Before you begin modifying your Web pages for older browsers, make sure that doing so is worth your while. Some compatibility problems aren't serious enough to warrant expending the effort necessary to correct them. For instance, you may want to live with minor rendering differences, such as extra vertical white space on a page. But you'll want to tackle more-serious problems, such as image overlap (when a browser incorrectly places images on top of your text).

Make CSS Play Well with Netscape 4 In CSS, when you style a page component, your style trickles down to the "children" of that component. For instance, if your style sheet assigns black Verdana text to the body tag, then children of the body tag, such as p and h1, use that font and color too (unless you specify otherwise). But it doesn't work that way in Netscape 4--styles applied to body have no effect on p or h1.

The fix? When in doubt, be redundant. By spelling out what you want, you can make Netscape 4 style p the same way it styles body:

body {
color: #000;
background-color: #fff;
font-family: verdana, arial, sans-serif;

p {
color: #000;
background-color: #fff;
font-family: verdana, arial, sans-serif;

Yes, p and body are identical. But this repetition is necessary for Netscape 4, even though Opera 5, Internet Explorer 5 and later, and Netscape 6 don't require it. If you use redundancy wisely, every visitor to your site will see the right fonts and colors.

Prevent Overlapping Images If an image pertains to a paragraph, you should normally include the image inside the p tag. But in some old browsers, this can cause the image to float on top of the text rather than beside it (see "Overlap Dancing"), particularly if you've used leading (line height) in your style sheet:

<p><img src="image.gif" align="left">The image will overlap this text in bad browsers.</p>

The fix is to place the image outside the p tag, even though logically it belongs inside:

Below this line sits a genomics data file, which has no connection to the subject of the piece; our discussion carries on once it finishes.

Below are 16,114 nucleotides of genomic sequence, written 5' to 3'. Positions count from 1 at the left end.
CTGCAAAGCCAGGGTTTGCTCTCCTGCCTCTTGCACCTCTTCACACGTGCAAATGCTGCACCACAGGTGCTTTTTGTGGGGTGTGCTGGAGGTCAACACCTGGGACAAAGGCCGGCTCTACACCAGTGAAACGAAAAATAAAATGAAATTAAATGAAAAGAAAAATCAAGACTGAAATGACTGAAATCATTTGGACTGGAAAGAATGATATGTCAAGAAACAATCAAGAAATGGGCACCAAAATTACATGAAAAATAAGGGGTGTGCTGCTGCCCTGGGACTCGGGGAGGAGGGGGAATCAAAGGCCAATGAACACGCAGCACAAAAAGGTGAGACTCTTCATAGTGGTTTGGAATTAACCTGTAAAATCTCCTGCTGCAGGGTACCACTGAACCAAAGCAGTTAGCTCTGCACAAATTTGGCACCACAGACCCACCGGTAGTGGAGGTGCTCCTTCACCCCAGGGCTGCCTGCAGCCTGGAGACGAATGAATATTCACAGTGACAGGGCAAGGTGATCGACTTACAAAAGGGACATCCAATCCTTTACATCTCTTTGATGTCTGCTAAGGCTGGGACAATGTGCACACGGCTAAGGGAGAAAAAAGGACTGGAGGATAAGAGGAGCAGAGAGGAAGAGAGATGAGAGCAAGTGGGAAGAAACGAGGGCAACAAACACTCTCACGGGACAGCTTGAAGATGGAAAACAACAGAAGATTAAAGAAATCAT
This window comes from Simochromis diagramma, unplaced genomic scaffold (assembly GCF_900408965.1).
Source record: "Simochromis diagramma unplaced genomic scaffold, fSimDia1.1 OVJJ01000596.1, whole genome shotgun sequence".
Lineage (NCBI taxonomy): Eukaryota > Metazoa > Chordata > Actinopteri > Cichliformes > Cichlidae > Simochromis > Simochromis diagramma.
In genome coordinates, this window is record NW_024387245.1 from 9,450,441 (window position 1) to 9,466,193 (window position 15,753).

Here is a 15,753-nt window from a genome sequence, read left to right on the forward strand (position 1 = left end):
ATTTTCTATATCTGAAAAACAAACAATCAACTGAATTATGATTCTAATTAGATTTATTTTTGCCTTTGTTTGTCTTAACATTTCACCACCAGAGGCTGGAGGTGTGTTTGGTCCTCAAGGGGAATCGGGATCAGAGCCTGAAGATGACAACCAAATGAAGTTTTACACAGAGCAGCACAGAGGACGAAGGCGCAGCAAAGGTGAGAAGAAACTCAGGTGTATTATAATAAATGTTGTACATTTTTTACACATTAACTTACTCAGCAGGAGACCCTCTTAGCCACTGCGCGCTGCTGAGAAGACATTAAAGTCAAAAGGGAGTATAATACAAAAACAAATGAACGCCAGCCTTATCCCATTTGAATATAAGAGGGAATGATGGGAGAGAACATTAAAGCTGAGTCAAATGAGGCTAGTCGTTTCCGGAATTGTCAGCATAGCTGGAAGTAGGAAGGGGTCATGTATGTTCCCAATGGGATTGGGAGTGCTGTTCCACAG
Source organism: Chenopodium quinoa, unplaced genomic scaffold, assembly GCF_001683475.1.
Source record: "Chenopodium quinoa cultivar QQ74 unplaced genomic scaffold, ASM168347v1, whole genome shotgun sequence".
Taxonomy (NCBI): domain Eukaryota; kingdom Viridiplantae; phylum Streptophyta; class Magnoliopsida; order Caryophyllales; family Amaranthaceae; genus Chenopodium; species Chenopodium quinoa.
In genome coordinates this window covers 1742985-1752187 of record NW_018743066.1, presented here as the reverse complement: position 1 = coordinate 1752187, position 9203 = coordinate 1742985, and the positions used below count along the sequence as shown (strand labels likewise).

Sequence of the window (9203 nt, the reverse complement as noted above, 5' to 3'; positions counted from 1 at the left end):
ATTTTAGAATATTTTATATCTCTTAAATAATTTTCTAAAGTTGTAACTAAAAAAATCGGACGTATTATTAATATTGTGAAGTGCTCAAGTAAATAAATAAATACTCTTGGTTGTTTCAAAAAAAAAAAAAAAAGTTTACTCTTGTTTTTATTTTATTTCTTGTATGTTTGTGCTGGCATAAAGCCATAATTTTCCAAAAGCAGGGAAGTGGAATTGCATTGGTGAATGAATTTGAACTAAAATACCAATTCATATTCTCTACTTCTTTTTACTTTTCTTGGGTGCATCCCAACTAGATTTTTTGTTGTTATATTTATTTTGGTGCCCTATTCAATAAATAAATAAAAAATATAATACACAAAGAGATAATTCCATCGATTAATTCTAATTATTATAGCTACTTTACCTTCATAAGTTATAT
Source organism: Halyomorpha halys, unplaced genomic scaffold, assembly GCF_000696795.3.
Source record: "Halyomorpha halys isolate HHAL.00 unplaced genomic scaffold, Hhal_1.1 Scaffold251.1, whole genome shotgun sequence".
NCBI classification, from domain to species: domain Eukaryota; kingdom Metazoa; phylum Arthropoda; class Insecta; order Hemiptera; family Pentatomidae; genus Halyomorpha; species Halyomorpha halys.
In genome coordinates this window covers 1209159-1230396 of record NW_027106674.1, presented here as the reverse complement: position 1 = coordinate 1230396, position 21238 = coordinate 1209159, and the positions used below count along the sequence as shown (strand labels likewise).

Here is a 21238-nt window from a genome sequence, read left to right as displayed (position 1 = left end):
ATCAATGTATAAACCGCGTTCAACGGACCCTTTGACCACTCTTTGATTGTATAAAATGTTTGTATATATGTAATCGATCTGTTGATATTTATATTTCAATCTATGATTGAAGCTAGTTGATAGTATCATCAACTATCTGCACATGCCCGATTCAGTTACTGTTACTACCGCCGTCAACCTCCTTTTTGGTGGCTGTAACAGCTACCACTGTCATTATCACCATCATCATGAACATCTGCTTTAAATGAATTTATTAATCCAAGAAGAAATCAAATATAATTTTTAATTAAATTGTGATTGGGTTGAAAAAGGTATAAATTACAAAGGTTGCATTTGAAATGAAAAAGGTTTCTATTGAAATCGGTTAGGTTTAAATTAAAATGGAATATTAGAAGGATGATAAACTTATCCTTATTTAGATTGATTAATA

<img src="image.gif" align="left">

<p>This markup avoids image overlap even in bad browsers.</p>

Hide Good Styles from Bad Browsers One approach that solves many CSS problems (including images that overlap text) is developing both a basic style sheet for unsophisticated browsers and a more advanced one for better browsers, and then linking to both. For instance, basic.css would contain rudimentary styles any 4.0 browser could display, such as colors and font families, whereas sophist.css would include advanced styles, for 5.0 and higher browsers. Once you develop the two separate style sheets, you can link each HTML page to both by placing the following links in the head, before the body tag:

<link rel=StyleSheet href="/basic.css" type="text/css" media=screen>


<style type="text/css" media="all">@import "/sophist.css";</style>

Because old browsers don't understand the @import method, they will safely ignore the sophisticated styles that they're incapable of displaying correctly. By taking advantage of this simple fact, you can deliver basic presentations to basic browsers and more-sophisticated presentations to more-capable browsers--without having to create separate versions or resorting to complex JavaScript browser detection.

And that's one of the most important benefits of working with Web standards. Used correctly, they can deliver the appropriate content and design to the widest variety of browsers and devices in the simplest, most straightforward way possible.

JEFFREY ZELDMAN ( www.zeldman.com ) is the author of Taking Your Talent to the Web: A Guide for the Transitioning Designer (New Riders, 2001) and the creative director of A List Apart ( www.alistapart.com ), a weekly online magazine for people who make Web sites.

Overlap Dancing: This sort of image overlap is caused by poor CSS support in an older browser, but it can be surprisingly easy to fix.